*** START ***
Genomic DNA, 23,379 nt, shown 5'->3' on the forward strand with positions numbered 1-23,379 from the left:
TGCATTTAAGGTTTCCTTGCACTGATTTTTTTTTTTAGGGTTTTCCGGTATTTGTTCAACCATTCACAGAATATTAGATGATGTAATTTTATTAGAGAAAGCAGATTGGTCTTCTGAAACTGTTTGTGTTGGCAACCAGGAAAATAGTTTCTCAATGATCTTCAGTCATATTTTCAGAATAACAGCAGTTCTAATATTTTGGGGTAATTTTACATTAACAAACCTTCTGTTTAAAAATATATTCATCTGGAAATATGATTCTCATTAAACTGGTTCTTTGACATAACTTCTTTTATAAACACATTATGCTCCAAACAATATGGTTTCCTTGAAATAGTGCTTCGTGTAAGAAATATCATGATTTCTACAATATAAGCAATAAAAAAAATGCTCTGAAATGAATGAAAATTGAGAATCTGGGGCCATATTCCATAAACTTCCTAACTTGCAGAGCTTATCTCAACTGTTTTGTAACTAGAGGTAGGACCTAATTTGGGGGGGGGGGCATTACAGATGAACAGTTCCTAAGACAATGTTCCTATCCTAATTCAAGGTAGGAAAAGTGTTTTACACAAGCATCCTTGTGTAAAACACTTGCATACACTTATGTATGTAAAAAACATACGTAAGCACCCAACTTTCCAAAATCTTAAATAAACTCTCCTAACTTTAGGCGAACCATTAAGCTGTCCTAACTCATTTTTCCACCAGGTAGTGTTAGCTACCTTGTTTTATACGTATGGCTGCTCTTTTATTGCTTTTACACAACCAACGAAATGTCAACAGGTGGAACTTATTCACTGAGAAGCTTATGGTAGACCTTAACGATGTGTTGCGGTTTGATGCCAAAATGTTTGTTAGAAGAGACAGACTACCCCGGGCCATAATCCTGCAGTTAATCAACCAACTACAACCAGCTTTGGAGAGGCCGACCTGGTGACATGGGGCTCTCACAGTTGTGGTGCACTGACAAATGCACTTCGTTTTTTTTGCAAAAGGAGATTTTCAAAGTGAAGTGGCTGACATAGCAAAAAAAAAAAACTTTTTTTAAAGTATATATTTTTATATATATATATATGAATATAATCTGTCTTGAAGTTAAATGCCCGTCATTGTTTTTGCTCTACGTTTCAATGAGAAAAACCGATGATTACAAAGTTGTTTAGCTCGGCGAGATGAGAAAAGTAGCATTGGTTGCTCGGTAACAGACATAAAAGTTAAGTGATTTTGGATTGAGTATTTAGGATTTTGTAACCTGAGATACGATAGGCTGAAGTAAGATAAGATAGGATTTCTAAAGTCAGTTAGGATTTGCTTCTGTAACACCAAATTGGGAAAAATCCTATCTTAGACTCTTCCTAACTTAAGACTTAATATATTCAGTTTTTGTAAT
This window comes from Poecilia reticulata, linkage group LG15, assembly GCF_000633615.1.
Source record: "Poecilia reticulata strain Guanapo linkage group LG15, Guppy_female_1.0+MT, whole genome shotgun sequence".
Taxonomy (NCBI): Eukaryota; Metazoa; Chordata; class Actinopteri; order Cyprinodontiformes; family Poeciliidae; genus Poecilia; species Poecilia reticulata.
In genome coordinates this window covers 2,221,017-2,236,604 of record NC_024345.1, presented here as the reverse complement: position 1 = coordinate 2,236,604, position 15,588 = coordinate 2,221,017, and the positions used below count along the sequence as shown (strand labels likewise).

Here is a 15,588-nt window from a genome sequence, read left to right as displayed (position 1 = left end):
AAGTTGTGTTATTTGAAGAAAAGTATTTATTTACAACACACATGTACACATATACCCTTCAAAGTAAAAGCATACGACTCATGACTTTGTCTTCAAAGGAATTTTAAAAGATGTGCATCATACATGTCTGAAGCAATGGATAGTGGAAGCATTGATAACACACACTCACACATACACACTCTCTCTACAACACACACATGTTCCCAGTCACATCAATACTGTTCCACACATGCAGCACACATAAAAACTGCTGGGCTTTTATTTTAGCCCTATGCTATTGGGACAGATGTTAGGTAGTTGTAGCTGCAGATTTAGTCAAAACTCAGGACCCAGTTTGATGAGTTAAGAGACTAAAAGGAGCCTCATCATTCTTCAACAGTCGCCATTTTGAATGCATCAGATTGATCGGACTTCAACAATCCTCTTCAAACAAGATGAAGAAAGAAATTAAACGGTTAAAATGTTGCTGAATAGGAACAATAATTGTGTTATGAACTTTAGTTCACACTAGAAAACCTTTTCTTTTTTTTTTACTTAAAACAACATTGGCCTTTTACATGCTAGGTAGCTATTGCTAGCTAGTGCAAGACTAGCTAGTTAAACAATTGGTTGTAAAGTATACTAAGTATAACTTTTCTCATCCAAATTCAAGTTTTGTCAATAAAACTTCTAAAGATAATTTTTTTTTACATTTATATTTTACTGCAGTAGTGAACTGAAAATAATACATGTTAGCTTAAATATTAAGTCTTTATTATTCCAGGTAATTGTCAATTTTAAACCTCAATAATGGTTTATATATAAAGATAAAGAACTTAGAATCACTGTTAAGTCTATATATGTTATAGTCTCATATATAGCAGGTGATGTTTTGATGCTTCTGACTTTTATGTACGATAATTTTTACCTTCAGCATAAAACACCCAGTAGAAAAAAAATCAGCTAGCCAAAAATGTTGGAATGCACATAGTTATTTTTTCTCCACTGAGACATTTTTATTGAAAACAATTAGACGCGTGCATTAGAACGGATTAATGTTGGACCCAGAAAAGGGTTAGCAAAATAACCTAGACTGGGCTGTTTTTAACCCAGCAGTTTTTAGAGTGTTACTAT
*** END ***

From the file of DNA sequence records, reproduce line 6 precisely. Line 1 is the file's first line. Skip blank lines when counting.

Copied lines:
In genome coordinates this window covers 2,221,017-2,236,604 of record NC_024345.1, presented here as the reverse complement: position 1 = coordinate 2,236,604, position 15,588 = coordinate 2,221,017, and the positions used below count along the sequence as shown (strand labels likewise).